Undeterred, Mr. Miyazaki and his team retained many of the same basic ideas from Demon’s Souls to create not a sequel, but a spiritual successor. Working hard over the next two years, the game was finished and released worldwide in 2011 for both the PlayStation 3 and Xbox 360 under the name Dark Souls. While Demon’s Souls brought the company true international exposure, Dark Souls signposted to everyone that their success wasn’t an accident. Selling over two-million copies over the next two years, Mr. Miyazaki would soon be rewarded for his creativity by being promoted to the company’s president in 2014. To this day, Dark Souls is considered one of the greatest efforts of the 2010s. On the heels of a surprising sleeper hit, how was Dark Souls able to continue this momentum?

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Parasite (Bong Joon-ho, 2019)

There is a family from South Korea known as the Kims. It consists of father Ki-taek, mother Chung-sook, son Ki-woo, and daughter Ki-jeong. They are decidedly not well off, living in a small basement apartment. The dwelling is unkempt with dishes strewn everywhere and they often find themselves needing to hold their smart phones to the ceiling to get any kind of Wi-Fi reception. They are barely staying afloat by working various low-paying odd jobs. One day, Ki-woo’s friend, Min-hyuk, intends to study abroad, and gives the Kim family a scholar’s rock, which is supposed to bring them wealth. Feeling pity for his friend, Min-hyuk suggests that Ki-woo pose as a university student and take over his job as an English tutor for one Park Da-hye. The Park family is very wealthy, so Ki-woo may have stumbled into something that can help his family leave their squalid living conditions.

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Marriage Story (Noah Baumbach, 2019)

Charlie Barber is a theater director residing in New York City. He has been highly successful, and his current production stars his wife, Nicole. However, while the couple appears to be happy on the surface, their domestic life is decidedly troubled. They are seeing a marriage counselor to rekindle the feelings of love they once had, but even this proves unhelpful. The relationship reaches a point of no return when Nicole, having been offered the starring role in a pilot in Los Angeles, leaves Charlie’s company to her mother’s residence in West Hollywood, taking their son, Henry, with her.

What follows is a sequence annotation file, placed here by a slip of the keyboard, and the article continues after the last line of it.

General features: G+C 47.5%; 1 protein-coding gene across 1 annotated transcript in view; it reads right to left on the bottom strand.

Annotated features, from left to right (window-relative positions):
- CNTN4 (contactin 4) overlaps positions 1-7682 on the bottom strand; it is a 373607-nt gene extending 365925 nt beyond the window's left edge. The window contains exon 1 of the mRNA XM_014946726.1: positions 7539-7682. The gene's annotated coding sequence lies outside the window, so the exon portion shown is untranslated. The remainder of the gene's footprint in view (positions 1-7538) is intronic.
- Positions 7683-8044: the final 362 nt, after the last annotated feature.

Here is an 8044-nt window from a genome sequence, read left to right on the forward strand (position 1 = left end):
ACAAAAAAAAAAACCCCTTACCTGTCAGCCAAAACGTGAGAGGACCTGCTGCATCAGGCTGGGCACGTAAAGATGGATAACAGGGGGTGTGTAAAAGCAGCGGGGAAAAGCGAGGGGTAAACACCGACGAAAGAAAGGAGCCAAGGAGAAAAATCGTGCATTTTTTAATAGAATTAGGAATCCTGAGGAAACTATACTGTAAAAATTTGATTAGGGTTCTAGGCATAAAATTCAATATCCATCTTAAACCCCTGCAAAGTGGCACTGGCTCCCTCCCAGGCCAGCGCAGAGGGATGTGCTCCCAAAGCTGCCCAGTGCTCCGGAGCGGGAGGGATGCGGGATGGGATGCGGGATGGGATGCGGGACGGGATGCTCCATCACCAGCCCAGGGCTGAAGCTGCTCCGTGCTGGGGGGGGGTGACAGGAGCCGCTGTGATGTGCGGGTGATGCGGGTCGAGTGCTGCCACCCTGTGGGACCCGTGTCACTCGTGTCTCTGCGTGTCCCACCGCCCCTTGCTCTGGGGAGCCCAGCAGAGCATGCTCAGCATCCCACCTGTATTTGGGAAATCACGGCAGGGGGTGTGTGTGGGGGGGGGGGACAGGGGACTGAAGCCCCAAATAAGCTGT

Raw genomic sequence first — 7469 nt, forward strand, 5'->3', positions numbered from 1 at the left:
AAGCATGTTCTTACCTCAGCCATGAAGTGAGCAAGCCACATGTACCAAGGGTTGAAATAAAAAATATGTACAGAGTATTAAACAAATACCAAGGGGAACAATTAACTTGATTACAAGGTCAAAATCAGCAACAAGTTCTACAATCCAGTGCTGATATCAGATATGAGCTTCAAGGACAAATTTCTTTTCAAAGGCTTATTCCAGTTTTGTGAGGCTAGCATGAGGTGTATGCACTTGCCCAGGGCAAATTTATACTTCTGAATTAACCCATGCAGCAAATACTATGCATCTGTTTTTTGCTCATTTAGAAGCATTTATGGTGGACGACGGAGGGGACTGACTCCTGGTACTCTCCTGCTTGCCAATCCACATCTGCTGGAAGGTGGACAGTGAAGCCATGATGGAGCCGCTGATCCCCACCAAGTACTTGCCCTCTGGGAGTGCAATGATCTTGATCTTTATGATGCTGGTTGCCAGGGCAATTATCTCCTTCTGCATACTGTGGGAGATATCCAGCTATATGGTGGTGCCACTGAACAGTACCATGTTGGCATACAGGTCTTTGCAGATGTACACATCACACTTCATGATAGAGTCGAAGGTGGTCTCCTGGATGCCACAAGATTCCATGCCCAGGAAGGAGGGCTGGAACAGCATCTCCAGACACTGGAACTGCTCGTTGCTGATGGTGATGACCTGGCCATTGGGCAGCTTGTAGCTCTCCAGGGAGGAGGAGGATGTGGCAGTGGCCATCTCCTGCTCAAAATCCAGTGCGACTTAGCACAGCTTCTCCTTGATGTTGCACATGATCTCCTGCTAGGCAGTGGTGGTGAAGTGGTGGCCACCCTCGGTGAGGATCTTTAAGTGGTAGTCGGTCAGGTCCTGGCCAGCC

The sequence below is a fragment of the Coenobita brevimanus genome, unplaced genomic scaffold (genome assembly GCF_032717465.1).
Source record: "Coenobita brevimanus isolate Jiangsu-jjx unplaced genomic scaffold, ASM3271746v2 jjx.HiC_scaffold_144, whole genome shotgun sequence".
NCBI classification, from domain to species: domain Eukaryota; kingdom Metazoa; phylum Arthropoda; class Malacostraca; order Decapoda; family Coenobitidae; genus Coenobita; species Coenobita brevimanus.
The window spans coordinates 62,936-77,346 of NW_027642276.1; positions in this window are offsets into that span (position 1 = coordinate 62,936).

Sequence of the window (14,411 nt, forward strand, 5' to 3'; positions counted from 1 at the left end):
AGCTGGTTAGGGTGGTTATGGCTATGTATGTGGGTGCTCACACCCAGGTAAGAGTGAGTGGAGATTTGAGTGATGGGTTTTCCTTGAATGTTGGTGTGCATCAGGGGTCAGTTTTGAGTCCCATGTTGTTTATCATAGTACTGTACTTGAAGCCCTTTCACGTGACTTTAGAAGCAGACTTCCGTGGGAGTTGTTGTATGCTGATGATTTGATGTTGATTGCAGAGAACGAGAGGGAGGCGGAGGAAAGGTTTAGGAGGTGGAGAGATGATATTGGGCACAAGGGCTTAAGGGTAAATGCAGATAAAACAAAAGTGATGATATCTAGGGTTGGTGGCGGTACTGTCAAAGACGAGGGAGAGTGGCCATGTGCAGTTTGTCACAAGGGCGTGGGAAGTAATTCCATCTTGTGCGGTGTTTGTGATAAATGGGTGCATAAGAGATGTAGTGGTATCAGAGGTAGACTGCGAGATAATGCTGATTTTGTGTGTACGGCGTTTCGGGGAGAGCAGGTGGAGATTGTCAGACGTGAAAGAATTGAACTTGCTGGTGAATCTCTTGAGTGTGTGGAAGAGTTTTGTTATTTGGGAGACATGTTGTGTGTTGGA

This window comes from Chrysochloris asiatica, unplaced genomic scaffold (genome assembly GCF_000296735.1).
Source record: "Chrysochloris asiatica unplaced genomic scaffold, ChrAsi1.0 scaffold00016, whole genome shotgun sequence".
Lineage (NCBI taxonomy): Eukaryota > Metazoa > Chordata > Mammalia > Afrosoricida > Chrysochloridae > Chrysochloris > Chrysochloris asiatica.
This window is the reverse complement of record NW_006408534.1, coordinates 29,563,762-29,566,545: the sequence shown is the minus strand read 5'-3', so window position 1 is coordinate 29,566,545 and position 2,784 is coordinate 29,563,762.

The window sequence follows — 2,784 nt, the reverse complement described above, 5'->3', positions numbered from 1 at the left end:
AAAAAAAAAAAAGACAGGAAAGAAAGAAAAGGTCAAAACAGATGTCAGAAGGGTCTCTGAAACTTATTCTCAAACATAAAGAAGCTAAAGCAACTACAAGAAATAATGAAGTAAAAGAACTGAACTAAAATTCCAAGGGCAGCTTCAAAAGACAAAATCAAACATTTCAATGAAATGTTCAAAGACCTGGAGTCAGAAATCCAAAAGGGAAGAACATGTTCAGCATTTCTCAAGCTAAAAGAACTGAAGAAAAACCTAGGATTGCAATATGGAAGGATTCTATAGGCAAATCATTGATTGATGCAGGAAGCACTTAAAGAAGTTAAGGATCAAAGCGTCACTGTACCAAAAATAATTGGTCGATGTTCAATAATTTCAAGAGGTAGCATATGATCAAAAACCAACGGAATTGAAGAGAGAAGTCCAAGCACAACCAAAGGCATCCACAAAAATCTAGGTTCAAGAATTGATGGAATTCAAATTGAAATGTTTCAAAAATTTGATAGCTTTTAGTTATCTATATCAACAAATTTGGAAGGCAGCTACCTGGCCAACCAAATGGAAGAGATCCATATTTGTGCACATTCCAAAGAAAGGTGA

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Jojo Rabbit (Taika Waititi, 2019)

Johannes Betzler, better known as Jojo, is a boy ten years of age. Despite being considered scrawny by his peers, he is, by most accounts an ordinary kid – except for the minor detail that he has an imaginary friend named Adolf Hitler. Jojo is one of the many children indoctrinated in the mandatory Hitler Youth program. Even as the tides of conflict have turned against Nazi Germany, the jingoistic Jojo remains ever hopeful that his country will prevail.

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Ford v Ferrari (James Mangold, 2019)

In 1963, the Vice President of the Ford Motor Company, Lee Iacocca, makes an interesting proposition to Henry Ford II. To boost car sales, they are to participate in the 24 Hours of Le Mans. To do this, they will purchase the famed manufacturer Ferrari – the latter company being strapped for cash. However, the founder, Enzo Ferrari, opts to walk out of the deal when Fiat offers an alternative that allows him to retain ownership of the Scuderia Ferrari. With one final insult to Ford, the executives are sent on their way. Enraged at this slight, Henry II immediately orders his racing division to build a car capable of defeating Ferrari at Le Mans.

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Joker (Todd Phillips, 2019)

The year is 1981. Arthur Fleck is a party clown and a social outsider who aspires to become a stand-up comedian. He lives with his mother, Penny, in an apartment in Gotham City. The rigid class system in this society has resulted in large segments of the population unemployed, disenfranchised, and impoverished. Arthur himself has it worse than most due to his crippling mental disorders. Things reach their absolute nadir when a group of delinquents steal Arthur’s sign, attacking him as he catches up to them. Still, he holds out hope that one day, it will all work out.